Reflections on Western Education’s first educational psychology chair

By: Gerry Rucchin
September 11, 2018

Western University and the Faculty of Education have been part of the McMurray Family. Photographed at Raven Lake are Carol (McMurray) Lever (left), Mark McMurray (left middle), Grant McMurray (centre), and Dave McMurray (right). (Photo courtesy of Dave McMurray)

Western University and the Faculty of Education have been part of the McMurray Family. Photographed at Raven Lake are Carol (McMurray) Lever (left), Mark McMurray (left middle), Grant McMurray (centre), and Dave McMurray (right). (Photo courtesy of Dave McMurray)

There’s Faculty of Education history at Raven Lake, which is located in the Muskoka area of Ontario.

Slabs of the original gymnasium floor have been in the cottage of the Faculty of Education’s first educational psychology chair, J. Grant McMurray, for the last 50 years.

Now, just after the one-year anniversary of his death at 92 years of age, McMurray’s sons Dave and Mark reflect on their father’s legacy at the Faculty of Education, how the gym floor found its way to their cottage as well as their careers after they graduated from Western.

Grant McMurray – first educational psychologist

Grant McMurray was a pioneer in educational psychology. He was the first head of psychological services and research at the North York Board of Education. In 1965, he joined the Faculty of Education as the first Chair of the Department of Educational Psychology.

Mark said his father was involved in recruiting faculty members, which created a sense of community within the faculty.

“Dad found a way to befriend himself and as a result of that, dad ended up with a nice network of colleagues that enriched his life and enriched the family,” said Mark.

He added their father loved a good joke, loved to laugh and was approachable. He later married Madeline Hardy – a former Director of Education of the former London Board of Education.

After 24 years of service, Grant retired in 1989.

“Education was part of who he was. He loved to teach. I think he saw his research as a necessary evil and I like to think people would see him as an important founder of curriculum for educators at the faculty,” said Mark.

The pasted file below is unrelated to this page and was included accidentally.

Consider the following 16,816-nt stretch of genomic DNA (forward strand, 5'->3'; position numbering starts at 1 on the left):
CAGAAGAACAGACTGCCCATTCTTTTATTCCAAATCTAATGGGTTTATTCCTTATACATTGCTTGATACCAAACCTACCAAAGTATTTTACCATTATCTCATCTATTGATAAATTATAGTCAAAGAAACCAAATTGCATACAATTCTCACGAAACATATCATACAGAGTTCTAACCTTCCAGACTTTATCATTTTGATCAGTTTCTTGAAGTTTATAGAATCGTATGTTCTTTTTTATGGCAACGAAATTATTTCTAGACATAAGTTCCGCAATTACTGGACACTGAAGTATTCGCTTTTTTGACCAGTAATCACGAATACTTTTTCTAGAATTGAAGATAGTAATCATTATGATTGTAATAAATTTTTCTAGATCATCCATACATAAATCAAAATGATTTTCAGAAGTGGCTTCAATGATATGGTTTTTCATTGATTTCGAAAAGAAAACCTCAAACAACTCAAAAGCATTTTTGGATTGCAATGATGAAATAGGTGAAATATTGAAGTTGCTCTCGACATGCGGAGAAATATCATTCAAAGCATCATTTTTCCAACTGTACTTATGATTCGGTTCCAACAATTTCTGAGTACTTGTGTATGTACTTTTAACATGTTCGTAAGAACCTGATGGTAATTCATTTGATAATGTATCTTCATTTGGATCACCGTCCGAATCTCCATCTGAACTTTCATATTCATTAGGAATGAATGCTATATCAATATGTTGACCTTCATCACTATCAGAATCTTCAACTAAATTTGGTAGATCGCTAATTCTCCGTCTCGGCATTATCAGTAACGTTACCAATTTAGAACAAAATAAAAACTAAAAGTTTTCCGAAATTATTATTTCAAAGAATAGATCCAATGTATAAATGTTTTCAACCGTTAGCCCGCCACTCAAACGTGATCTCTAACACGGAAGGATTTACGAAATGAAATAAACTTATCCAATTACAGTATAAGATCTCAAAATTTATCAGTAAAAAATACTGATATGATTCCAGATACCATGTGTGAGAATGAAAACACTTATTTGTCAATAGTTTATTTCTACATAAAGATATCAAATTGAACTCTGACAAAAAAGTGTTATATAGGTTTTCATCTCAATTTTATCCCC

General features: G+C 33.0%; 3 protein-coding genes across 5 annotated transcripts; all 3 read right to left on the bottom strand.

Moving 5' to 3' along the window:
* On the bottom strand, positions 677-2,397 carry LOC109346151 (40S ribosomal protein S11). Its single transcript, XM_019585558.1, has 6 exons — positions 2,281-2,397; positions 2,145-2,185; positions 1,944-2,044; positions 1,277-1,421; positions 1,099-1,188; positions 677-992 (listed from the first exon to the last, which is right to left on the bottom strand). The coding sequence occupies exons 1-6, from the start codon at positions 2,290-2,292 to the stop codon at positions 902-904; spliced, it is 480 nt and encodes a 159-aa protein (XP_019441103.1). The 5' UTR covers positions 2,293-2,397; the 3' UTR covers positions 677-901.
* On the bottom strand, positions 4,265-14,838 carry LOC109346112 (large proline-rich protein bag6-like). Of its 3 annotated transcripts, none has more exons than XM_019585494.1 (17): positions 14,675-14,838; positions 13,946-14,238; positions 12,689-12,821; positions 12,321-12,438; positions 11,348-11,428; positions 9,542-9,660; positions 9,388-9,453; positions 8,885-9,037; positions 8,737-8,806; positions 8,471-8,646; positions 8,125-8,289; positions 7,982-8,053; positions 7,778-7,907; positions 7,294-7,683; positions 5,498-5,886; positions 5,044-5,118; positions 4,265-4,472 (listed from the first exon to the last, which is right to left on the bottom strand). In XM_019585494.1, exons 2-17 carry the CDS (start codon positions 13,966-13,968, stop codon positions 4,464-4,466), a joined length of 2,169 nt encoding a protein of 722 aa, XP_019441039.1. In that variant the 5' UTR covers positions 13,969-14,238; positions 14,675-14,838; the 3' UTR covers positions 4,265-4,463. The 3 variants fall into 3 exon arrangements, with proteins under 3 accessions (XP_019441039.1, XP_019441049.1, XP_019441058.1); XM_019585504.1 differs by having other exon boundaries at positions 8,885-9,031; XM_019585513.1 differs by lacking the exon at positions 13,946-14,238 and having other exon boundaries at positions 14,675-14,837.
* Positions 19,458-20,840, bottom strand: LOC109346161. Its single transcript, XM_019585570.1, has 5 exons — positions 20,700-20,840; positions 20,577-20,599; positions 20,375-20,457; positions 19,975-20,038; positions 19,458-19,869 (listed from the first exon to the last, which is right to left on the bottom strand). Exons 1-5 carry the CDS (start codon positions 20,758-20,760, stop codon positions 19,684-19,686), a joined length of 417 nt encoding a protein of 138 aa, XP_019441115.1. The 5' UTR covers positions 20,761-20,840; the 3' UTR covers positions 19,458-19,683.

Purple and proud

Not only was Grant a faculty member but a piece of the faculty has also been part of the family story since the early 1970s. Dave said being in the right place at the right time was how the gym floor made it to their family cottage. The gymnasium floor, which was made of tongue and groove one-inch maple, was located a few doors from Grant’s office. When the floor was being replaced, Grant heard the workers cutting the floor into slabs. Realizing the floor was going into the garbage, he knew he could find a home for some of it.

“He was able to load those slabs on a boat trailer and we subsequently took them across the lake in a tin boat,” added Mark. “The summer project was replacing the floor in one of the cabins that at that time was a boat house and then subsequently became a sleeping cabin.”

Western and the Faculty of Education has been a family affair. Both Dave and Mark followed in their father’s footsteps and attended Western. Dave studied at the Faculty of Education after receiving a bachelor degree from Trent University in Environmental Science.

After completing his Bachelor of Education, Dave taught for 35 years, including internationally for 16 years.  He had been a school administrator for the last seven years of his education career.

Dave is currently semi-retired and does consultant work for an International School Accreditation Organization. He conducts audits to ensure international standards, such as curriculum, inclusiveness and access to learning are being met.

Mark studied Geology at Western and has a Master of Science degree from the University of Waterloo. He has worked in the oil and gas industry across exploration, production, research and investment banking. His employment has taken him to Australia, Central and South America, Saudi Arabia, India, Pakistan and Europe. He’s been semi-retired in Calgary since 2014 and is an independent board director for two private energy companies.